The molecular basis of gene regulation by Nuclear Factor-κB (NF-κB) transcription factors and their coregulators is not well understood. This family of transcription factors controls a number of essential subcellular processes. Human Pirin, a nonheme iron (Fe) binding protein, has been shown to modulate the binding affinity between p65 homodimeric NF-κB and κB DNA. However, the allosteric effect of the active Fe(III) form of Pirin on the DNA has not been established. Here, we use multiple microsecond-long molecular dynamics simulations to explore the conformational dynamics of the free DNA, the p65-DNA complex, and the Pirin-p65-DNA supramolecular complex. We show that only the Fe(III) form of Pirin enhances the affinity between p65 and the DNA in the Pirin-p65-DNA supramolecular complex, in agreement with experiments. Additionally, the results provide atomistic details of the effect of the active Fe(III) form of Pirin on the DNA upon binding to the p65-DNA complex. In general, unlike the Fe(II) form of Pirin, binding of the Fe(III) form of Pirin to the p65-DNA complex significantly alters both the conformational dynamics of the DNA and the interactions between p65 and the DNA. The results provide atomic level understanding of the modulation of the DNA as a result of a redox-specific Fe(II)/Fe(III) coregulation of NF-κB by Pirin, knowledge that is necessary to fully understand normal and aberrant subcellular processes and the role of a subtle single electron redox process in gene regulation.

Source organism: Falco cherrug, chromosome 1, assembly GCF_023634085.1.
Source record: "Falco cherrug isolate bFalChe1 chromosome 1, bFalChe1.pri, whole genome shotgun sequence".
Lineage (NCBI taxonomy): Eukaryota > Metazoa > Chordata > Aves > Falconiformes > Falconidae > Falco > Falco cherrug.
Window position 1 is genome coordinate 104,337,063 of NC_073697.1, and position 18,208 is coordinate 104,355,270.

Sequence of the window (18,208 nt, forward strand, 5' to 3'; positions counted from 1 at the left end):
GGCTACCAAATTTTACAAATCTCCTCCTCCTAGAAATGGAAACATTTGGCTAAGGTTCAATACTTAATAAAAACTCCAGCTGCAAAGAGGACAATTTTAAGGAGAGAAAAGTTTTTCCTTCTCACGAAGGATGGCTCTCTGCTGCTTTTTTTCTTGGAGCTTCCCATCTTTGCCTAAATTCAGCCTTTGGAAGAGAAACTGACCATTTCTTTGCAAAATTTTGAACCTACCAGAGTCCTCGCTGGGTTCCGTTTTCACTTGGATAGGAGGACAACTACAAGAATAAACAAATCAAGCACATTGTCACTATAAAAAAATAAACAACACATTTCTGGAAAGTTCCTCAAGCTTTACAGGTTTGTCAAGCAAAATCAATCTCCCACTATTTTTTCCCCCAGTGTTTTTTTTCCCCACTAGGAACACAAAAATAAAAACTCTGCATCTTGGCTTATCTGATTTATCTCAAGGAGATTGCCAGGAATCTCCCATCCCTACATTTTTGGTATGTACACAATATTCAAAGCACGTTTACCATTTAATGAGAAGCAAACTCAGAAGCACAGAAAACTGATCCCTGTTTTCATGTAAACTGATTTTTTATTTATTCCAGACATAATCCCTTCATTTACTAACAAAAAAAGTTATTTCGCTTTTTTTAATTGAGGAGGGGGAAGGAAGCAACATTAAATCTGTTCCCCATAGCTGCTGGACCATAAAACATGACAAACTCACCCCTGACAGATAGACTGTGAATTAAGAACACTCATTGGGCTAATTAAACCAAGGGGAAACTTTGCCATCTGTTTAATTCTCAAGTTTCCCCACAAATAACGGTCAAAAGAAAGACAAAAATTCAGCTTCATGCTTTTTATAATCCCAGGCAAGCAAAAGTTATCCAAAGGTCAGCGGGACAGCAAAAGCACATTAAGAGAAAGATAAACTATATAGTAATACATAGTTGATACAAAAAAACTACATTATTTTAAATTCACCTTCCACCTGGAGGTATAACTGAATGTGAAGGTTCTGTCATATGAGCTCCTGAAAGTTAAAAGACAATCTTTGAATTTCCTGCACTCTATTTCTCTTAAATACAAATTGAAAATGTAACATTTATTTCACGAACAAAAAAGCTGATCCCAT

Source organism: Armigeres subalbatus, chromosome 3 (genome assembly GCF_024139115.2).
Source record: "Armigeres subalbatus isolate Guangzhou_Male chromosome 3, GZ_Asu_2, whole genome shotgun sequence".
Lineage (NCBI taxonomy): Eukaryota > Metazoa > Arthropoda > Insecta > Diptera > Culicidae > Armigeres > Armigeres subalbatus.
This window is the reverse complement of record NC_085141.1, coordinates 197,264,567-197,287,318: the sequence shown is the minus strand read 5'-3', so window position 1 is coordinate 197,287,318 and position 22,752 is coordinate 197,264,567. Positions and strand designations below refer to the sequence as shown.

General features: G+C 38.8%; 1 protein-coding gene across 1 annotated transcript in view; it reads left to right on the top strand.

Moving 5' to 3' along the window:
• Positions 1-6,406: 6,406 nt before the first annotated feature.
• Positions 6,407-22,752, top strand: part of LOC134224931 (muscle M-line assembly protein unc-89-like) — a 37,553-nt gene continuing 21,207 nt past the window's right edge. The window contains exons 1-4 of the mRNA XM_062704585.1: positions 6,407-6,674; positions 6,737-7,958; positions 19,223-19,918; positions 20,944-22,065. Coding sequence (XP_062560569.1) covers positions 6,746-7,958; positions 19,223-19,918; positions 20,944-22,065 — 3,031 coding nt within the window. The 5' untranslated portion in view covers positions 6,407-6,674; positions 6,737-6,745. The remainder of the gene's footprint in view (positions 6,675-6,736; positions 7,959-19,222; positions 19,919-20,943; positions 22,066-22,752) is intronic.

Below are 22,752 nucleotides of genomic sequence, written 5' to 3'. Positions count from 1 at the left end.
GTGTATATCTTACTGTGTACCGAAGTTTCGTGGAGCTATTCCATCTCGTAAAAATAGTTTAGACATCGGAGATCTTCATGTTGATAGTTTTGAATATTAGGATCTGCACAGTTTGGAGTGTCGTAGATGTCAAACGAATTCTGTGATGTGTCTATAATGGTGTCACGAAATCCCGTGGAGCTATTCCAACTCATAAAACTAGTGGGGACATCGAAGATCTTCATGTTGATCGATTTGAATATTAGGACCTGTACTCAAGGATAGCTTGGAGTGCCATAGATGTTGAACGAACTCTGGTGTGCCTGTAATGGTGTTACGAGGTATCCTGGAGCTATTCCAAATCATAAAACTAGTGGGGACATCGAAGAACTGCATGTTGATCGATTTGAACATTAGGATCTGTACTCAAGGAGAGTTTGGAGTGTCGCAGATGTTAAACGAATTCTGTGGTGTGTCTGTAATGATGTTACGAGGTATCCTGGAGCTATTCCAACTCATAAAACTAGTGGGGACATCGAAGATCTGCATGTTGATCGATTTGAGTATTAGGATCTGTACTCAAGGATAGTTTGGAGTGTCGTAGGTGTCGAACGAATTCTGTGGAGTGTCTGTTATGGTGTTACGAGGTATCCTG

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http://dx.doi.org/10.1021/acs.biochem.7b00528DOI Listing
September 2017

Enzyme-Mediated Conversion of Flavin Adenine Dinucleotide (FAD) to 8-Formyl FAD in Formate Oxidase Results in a Modified Cofactor with Enhanced Catalytic Properties.

Biochemistry 2017 07 11;56(29):3800-3807. Epub 2017 Jul 11.

School of Chemical and Biomolecular Engineering, Georgia Institute of Technology , Atlanta, Georgia 30332-0100, United States.

Flavins, including flavin adenine dinucleotide (FAD), are fundamental catalytic cofactors that are responsible for the redox functionality of a diverse set of proteins. Alternatively, modified flavin analogues are rarely found in nature as their incorporation typically results in inactivation of flavoproteins, thus leading to the disruption of important cellular pathways. Here, we report that the fungal flavoenzyme formate oxidase (FOX) catalyzes the slow conversion of noncovalently bound FAD to 8-formyl FAD and that this conversion results in a nearly 10-fold increase in formate oxidase activity. Although the presence of an enzyme-bound 8-formyl FMN has been reported previously as a result of site-directed mutagenesis studies of lactate oxidase, FOX is the first reported case of 8-formyl FAD in a wild-type enzyme. Therefore, the formation of the 8-formyl FAD cofactor in formate oxidase was investigated using steady-state kinetics, site-directed mutagenesis, ultraviolet-visible, circular dichroism, and fluorescence spectroscopy, liquid chromatography with mass spectrometry, and computational analysis. Surprisingly, the results from these studies indicate not only that 8-formyl FAD forms spontaneously and results in the active form of FOX but also that its autocatalytic formation is dependent on a nearby arginine residue, R87. Thus, this work describes a new enzyme cofactor and provides insight into the little-understood mechanism of enzyme-mediated 8α-flavin modifications.